This chocolate truffles recipe features deep, dark chocolate ganache centers dipped in a thin outer shell of bittersweet chocolate. Your choice of chocolate will greatly affect the outcome of these truffles, not only in taste but in texture as well. Particularly for the outer coating, we recommend that you use a couverture chocolate, which is a chocolate with high cocoa-butter content. This will give it the fluidity that you need to create nice thin shells that shatter perfectly with each bite yielding to the creamy center. The contrast of the such different textures is one of great pleasures of these truffles. Try Scharffen Berger Bittersweet 70%, Valrhona Extra-Bitter 61% or Guittard Semisweet 61% or Guittard Onyx 72% for a great result.
- 1¾ cups heavy cream
- 2 pounds plus 2 ounces bittersweet couverture chocolate, very finely chopped, divided
- Dutch-processed cocoa
- 90 small fluted paper cups (optional)
- Place cream in two-quart-wide saucepan and heat over medium heat just until it comes to a simmer. Remove from heat and immediately sprinkle 1 pound chocolate into cream. Cover and allow to sit for 5 minutes; the heat should melt the chocolate. Stir very gently (you don’t want to incorporate air) until smooth.
- Pour mixture, now called a ganache, into a shallow bowl; cover with plastic wrap and allow to cool at room temperature, preferably overnight, or until firm enough to roll.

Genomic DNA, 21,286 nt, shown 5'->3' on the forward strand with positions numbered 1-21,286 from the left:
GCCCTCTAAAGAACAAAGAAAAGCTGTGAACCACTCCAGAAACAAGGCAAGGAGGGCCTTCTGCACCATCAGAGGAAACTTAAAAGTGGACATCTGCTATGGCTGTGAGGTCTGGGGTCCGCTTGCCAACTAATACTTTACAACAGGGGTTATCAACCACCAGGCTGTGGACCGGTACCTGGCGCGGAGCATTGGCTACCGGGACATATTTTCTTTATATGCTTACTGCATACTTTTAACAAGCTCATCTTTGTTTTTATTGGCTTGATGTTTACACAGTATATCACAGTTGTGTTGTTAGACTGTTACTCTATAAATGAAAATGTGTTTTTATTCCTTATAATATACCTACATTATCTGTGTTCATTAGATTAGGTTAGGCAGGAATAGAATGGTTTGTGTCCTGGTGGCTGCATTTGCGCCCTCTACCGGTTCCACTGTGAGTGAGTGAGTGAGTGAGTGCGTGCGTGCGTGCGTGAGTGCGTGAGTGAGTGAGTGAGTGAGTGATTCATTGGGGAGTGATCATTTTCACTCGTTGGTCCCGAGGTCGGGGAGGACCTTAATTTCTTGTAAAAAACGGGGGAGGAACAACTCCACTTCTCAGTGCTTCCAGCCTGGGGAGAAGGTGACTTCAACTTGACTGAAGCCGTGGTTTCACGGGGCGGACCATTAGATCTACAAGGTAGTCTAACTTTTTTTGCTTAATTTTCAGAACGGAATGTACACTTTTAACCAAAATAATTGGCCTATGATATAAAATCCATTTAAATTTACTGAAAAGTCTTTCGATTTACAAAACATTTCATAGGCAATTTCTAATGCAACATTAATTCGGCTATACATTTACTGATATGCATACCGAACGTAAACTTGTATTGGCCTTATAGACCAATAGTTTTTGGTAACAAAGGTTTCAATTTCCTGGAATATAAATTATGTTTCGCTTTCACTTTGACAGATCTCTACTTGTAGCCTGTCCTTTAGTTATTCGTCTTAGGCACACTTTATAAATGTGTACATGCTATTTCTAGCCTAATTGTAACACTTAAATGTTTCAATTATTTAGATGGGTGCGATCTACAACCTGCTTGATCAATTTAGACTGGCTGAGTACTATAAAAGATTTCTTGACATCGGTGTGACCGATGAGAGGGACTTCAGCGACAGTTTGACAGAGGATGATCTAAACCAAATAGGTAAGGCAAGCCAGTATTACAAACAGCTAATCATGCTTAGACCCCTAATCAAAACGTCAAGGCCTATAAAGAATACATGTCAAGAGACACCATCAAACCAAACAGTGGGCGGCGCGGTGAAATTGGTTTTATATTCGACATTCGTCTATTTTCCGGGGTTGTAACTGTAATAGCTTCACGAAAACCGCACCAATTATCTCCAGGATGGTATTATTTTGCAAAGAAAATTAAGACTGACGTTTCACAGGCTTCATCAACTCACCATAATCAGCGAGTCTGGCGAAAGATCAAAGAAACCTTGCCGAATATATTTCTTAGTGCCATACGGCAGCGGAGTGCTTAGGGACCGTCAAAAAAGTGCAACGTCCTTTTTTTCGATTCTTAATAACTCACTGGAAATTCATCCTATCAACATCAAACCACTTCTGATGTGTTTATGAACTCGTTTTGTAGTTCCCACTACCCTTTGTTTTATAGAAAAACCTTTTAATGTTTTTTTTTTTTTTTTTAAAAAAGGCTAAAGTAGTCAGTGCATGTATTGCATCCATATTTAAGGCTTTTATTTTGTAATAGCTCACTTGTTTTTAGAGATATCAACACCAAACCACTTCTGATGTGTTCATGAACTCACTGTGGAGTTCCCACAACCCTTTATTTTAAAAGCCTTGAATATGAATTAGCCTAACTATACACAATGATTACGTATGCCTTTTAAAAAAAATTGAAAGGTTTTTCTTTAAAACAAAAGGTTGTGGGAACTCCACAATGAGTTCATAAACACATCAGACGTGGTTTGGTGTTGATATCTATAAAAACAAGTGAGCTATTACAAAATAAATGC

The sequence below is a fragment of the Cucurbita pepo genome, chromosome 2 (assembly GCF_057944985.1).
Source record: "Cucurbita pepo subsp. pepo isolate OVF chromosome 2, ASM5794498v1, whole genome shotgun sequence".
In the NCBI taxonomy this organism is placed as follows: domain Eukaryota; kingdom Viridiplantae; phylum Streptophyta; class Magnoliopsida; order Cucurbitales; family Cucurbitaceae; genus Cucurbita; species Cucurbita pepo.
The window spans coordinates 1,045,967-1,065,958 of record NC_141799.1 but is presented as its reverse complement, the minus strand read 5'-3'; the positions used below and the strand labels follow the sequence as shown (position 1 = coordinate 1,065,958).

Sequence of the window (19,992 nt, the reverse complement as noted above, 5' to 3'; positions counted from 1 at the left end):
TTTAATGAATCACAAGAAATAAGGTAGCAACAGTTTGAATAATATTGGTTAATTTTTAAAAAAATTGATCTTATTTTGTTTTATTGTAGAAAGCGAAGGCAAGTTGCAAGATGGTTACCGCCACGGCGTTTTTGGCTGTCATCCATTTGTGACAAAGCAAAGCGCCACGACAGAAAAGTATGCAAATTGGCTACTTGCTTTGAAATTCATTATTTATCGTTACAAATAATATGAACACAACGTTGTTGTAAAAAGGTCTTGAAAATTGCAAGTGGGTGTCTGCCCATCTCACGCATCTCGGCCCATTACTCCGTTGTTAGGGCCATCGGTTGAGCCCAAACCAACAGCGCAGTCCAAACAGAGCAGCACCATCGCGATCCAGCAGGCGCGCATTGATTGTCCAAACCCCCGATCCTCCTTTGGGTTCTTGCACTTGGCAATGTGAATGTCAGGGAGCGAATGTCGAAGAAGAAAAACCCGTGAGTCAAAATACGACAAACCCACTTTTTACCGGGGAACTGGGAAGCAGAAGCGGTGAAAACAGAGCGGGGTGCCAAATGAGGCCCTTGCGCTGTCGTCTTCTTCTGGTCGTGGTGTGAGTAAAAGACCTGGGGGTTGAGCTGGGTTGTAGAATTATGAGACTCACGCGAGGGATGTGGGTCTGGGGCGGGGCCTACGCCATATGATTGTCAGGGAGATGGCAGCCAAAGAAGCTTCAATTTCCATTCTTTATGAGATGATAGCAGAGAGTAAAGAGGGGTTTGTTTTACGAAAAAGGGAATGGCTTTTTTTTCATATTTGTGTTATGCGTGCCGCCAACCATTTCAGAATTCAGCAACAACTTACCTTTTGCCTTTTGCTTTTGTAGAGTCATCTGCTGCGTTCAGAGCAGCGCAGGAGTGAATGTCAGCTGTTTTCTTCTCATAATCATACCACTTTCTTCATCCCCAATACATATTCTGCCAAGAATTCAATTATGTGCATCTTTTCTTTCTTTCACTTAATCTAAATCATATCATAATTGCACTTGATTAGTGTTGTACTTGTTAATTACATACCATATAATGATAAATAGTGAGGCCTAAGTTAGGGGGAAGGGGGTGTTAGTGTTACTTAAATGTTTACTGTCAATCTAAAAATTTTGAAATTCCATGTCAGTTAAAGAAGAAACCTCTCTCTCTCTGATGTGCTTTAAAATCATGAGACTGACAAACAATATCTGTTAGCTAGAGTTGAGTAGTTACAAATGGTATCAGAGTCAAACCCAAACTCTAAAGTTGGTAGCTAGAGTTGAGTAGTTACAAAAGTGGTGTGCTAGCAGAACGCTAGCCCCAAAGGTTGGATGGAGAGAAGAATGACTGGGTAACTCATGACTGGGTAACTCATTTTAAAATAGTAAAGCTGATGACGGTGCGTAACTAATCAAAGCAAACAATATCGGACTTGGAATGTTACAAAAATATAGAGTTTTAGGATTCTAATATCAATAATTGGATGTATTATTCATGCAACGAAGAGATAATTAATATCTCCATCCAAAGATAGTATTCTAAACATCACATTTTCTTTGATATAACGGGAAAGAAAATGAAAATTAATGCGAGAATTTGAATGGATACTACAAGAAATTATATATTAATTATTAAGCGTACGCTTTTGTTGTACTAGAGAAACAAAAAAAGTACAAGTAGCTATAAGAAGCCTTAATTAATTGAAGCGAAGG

- Coat your hands with cocoa and roll ganache into ¾-inch balls. These should be as round as possible, but do not fret about them being perfect. Place in a single layer on a rimmed baking sheet and refrigerate until very firm.
- Temper the remaining chocolate. Line a baking sheet with aluminum foil, shiny side up, smoothing out any wrinkles. Have two forks handy for the following technique: drop one truffle into the tempered chocolate. Use one fork to help it submerge, then scoop same fork underneath the truffle (do not pierce it) and remove from tempered chocolate. Toss it back and forth from one fork to the other encouraging excess chocolate to drip off. Let the truffle settle onto one fork and tap it against the side of the pot holding the chocolate to remove as much extra chocolate as possible. Gently place on prepared pan and repeat with remaining truffles. Top each truffle with a pinch of cocoa, if desired. Refrigerate until firm. Place in fluted paper cups, if using. May be refrigerated in single layers in airtight containers for up to 2 weeks. Enjoy at room temperature.
- Note that the Guittard 61% is called “semisweet” but we feel it has more of a “bittersweet,” flavor and its high cacao content is more aligned with that end of the chocolate spectrum.
- If chocolate isn’t melting, you can heat the mixture in the saucepan over very low heat taking care not to let it get too hot or burn.
- If you have time we like to rest the ganache overnight at cool room temperature. This allows flavors and textures to fully develop. If you are in a hurry, you may refrigerate ganache until it is firm enough to roll, about 4 hours.
- Make sure that your truffles are at room temperature for serving. This allows for the flavors and textures to be optimal.
No comments yet.